Further, Mr. Lavergne’s testimony was highly suspect. As stated above, some of the records that plaintiff sought to introduce into evidence through the testimony of Mr. Lavergne were apparently prepared by Washington Mutual Bank. The foundational testimony given by Mr. Lavergne concerning these records was identical to the foundational testimony he gave concerning the Chase records. It is well settled law that in order for a witness to lay the foundation for the admission of a document as a business record pursuant to CPLR 4518[a], the witness must demonstrate personal knowledge of the business practices and procedures pursuant to which the document was made (see Reiss v Roadhouse Rest., 70 AD3d 1021, 1025 [2d Dept 2010]; Lodato v Greyhawk N. Am., LLC, 39 AD3d 494, 495 [2d Dept 2007]; Vento v City of New York, 25 AD3d 329, 330 [1st Dept 2006]; Dayanim v Unis, 171 AD2d 579 [1st Dept 1991]; Midborough Acupuncture, P.C. v New York Cent. Mut. Fire Ins. Co., 2006 NY Slip Op 51879[U] [App. Term, 2d & 11th Jud Dists]). Because Mr. Lavergne never worked for Washington Mutual Bank, it defies logic that he would have personal knowledge of Washington Mutual Bank’s business practices and procedures. For these reasons, the Court gives Mr. Lavergne’s “robo-testimony” and plaintiffs’ no weight or credit (People v Barrett, 14 AD3d 369 [1st Dept 2005]; see also Washington Mut. Bank v Phillip, 2010 NY Slip Op 52034[U] [Sup Ct, Kings County]).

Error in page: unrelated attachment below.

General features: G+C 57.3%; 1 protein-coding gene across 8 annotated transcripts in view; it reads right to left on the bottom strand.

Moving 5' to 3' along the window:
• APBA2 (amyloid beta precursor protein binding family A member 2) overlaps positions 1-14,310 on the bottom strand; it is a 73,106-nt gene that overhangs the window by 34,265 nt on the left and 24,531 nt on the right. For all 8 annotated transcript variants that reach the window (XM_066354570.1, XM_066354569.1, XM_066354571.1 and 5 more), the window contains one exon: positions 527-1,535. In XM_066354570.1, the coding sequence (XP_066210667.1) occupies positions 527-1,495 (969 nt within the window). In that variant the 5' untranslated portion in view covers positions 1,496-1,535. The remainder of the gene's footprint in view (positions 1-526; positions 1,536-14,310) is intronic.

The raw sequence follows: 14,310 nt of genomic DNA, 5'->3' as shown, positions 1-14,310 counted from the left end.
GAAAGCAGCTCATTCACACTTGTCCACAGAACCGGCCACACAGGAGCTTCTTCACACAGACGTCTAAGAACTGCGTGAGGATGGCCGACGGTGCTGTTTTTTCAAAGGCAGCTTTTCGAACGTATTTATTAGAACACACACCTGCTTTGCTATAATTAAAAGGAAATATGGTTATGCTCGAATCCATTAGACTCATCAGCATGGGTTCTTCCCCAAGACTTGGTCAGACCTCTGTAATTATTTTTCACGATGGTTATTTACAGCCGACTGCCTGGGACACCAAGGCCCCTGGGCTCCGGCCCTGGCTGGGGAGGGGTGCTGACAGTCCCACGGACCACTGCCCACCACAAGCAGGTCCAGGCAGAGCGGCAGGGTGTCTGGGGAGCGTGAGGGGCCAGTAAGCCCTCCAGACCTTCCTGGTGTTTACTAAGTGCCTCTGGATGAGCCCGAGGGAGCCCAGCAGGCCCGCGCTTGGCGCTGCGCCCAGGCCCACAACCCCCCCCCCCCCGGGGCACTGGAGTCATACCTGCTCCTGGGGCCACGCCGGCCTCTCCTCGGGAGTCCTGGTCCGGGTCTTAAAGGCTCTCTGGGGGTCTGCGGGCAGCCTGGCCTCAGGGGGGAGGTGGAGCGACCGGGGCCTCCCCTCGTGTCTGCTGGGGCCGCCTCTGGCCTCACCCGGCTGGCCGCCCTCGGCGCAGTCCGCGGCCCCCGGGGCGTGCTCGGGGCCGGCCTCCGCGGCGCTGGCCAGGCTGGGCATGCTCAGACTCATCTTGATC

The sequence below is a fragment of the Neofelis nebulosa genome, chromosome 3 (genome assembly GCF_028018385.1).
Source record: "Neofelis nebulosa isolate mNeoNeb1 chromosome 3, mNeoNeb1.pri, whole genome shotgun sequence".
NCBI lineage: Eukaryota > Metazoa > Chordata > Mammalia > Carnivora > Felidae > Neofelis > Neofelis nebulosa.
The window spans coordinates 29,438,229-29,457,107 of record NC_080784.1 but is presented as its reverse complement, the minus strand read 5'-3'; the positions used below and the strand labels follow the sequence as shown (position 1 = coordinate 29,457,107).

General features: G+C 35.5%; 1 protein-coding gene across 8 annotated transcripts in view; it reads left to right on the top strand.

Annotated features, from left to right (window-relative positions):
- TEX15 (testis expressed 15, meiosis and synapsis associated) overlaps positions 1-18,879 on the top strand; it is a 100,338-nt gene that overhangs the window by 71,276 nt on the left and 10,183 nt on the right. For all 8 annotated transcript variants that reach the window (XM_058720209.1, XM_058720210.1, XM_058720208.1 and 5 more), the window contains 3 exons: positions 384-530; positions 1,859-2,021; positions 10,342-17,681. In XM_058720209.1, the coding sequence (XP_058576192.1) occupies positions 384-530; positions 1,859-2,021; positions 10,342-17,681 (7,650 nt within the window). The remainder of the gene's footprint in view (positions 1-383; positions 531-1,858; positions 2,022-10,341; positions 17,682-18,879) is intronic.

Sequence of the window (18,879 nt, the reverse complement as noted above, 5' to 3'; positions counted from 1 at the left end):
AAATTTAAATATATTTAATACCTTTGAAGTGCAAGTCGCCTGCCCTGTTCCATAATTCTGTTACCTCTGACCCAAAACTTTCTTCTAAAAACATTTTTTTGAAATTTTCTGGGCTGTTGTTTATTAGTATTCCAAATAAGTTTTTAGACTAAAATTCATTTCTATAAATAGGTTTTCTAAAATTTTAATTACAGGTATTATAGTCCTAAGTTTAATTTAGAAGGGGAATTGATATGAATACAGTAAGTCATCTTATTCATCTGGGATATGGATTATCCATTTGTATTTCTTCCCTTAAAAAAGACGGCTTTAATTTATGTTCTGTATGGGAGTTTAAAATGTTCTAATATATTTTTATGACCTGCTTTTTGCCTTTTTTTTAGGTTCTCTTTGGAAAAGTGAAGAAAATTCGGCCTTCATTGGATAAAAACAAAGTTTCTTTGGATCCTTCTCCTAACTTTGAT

[…]

In sum, the offered “robo-testimony” was insufficient to establish its case by a preponderance of the credible evidence. [*5]

Based on the above, it is hereby